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  • These Foolish Things Remind Me of the MPAA

    May 11, 2007
    As Eli informed us this morning, the MPAA has caved into Big (anti-)Tobacco and decided to rate movies that include smoking by adults more harshly than smokeless films. As you might imagine, Brooke is not pleased:
    The MPAA's decision to kowtow to the demands of professional anti-smoking advocates won't do anything to discourage kids from smoking; the Motion Picture Association of America isn't a surrogate parent, and it shouldn't try to be. The only thing this decision will do is make the MPAA's ratings system—trusted by Americans' for nearly 40 years—absolutely meaningless. What's next? A triple-X rating for Fat Albert because it glorifies obesity? An R-rating for the Pirates of the Caribbean because Johnny Depp makes imbibing copious amounts of rum look...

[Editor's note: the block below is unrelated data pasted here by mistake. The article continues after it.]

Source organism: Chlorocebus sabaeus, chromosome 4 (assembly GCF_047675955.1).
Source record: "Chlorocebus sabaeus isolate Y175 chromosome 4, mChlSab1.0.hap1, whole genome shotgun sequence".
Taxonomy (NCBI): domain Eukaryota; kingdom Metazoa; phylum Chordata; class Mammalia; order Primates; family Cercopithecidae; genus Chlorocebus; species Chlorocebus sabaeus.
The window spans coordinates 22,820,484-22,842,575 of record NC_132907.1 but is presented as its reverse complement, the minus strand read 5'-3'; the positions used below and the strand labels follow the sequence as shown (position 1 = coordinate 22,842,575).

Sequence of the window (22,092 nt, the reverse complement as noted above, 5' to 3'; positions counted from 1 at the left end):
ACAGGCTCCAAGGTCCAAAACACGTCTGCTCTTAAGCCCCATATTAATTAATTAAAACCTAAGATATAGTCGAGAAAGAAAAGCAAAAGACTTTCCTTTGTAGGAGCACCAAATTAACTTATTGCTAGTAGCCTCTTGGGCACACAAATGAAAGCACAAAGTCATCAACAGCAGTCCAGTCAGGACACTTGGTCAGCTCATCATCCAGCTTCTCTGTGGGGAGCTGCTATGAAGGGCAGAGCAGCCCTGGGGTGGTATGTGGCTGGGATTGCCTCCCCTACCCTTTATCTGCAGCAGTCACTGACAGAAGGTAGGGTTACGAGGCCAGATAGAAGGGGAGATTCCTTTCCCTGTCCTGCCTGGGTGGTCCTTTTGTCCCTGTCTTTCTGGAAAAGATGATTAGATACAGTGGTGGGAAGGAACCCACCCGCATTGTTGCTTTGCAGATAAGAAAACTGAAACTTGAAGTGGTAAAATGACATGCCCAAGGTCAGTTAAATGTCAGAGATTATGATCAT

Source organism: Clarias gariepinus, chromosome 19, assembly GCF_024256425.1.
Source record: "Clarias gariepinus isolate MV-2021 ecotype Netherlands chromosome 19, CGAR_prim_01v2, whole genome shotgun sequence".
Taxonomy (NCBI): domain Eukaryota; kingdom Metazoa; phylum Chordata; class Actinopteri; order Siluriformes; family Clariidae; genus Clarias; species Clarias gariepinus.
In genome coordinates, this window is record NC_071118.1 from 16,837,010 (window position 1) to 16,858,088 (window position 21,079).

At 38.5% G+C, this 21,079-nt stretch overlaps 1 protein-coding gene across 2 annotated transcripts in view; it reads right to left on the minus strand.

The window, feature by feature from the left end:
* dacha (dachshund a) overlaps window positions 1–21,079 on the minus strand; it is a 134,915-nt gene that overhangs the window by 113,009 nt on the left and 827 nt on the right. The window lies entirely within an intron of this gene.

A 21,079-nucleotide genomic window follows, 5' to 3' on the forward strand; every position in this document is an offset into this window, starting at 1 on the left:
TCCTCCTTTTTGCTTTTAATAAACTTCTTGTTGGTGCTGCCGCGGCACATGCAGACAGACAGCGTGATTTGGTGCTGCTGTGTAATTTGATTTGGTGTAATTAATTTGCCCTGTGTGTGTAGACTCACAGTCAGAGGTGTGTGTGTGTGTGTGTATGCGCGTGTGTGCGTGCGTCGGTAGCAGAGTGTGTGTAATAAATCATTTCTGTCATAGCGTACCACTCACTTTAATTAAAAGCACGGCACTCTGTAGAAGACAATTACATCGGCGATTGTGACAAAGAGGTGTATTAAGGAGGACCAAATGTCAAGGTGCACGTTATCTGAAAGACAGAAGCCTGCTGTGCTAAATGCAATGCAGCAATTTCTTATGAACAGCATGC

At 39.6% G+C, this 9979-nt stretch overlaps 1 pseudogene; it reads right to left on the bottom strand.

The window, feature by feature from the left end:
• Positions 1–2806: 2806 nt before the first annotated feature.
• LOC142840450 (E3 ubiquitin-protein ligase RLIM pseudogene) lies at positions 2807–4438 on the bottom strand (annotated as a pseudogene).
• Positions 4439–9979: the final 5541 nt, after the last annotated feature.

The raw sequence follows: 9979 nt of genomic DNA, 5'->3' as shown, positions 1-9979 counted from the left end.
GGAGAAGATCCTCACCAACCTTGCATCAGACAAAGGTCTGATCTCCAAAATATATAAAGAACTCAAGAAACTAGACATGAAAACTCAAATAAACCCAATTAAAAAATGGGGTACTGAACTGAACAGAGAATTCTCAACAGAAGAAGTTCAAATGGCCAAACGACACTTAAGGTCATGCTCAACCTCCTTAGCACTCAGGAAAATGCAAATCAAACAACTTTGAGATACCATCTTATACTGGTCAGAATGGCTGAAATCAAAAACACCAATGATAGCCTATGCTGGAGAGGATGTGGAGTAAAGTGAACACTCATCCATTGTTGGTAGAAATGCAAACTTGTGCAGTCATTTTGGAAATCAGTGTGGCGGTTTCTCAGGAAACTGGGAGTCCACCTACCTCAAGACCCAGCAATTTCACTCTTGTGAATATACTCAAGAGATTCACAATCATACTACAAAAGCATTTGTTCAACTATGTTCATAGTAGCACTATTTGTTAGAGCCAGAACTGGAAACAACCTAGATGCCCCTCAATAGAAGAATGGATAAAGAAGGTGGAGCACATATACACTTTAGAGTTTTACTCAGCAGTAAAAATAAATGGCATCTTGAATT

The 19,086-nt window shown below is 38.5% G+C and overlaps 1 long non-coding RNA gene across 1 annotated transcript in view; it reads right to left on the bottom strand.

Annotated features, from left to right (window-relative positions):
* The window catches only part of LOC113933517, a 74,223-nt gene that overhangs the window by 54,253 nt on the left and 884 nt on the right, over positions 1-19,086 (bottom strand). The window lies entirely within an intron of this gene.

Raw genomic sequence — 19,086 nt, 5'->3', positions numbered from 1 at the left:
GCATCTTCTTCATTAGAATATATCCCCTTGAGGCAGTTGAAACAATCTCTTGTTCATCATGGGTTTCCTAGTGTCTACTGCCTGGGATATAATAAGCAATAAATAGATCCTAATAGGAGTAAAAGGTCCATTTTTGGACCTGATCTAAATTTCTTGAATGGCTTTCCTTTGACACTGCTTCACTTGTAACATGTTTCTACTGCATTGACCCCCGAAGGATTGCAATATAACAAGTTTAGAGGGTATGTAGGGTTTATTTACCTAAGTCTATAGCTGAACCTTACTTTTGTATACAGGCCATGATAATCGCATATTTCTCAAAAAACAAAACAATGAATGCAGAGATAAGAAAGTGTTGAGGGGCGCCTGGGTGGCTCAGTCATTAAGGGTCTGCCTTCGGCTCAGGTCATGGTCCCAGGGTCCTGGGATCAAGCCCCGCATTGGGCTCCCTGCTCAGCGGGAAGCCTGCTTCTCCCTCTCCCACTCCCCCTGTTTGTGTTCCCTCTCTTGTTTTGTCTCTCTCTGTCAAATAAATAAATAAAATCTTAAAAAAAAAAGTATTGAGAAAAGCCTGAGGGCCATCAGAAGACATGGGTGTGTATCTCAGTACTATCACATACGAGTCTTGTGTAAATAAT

• More on Unsustainable Policies

    May 11, 2007
    Zimbabwe's likely appointment as head of the UN Sustainable Development Commission (see below) bring to mind a recent Bureaucrash operation. On April 20th, a crowd consisting mostly of African expatriots gathered outside the Zimbabwean Embassy here in Washington to protest Robert Mugabe's bloody misrule of their homeland. The photos are here, and the video is below.

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  • Special interests win with Peru and Panama FTAs

    May 11, 2007
    Yesterday, the Administration and the Democratic leadership made a deal to inject stringent and enforceable labor standards into bilateral agreements with Peru and Panama, which have been signed but need to be ratified by Congress. Orchestrated by US labor unions the inclusion of more extensive labor mandates was pushed by chairman and ranking members of key House and Senate Committees — House Ways and Means and the Senate Finance Committees. U.S. Trade Representative Susan Schwab, who helped broker the deal for the Administration, said that the agreement represents “a bipartisan consensus on trade” and is a “new trade policy template” in a statement on the USTR...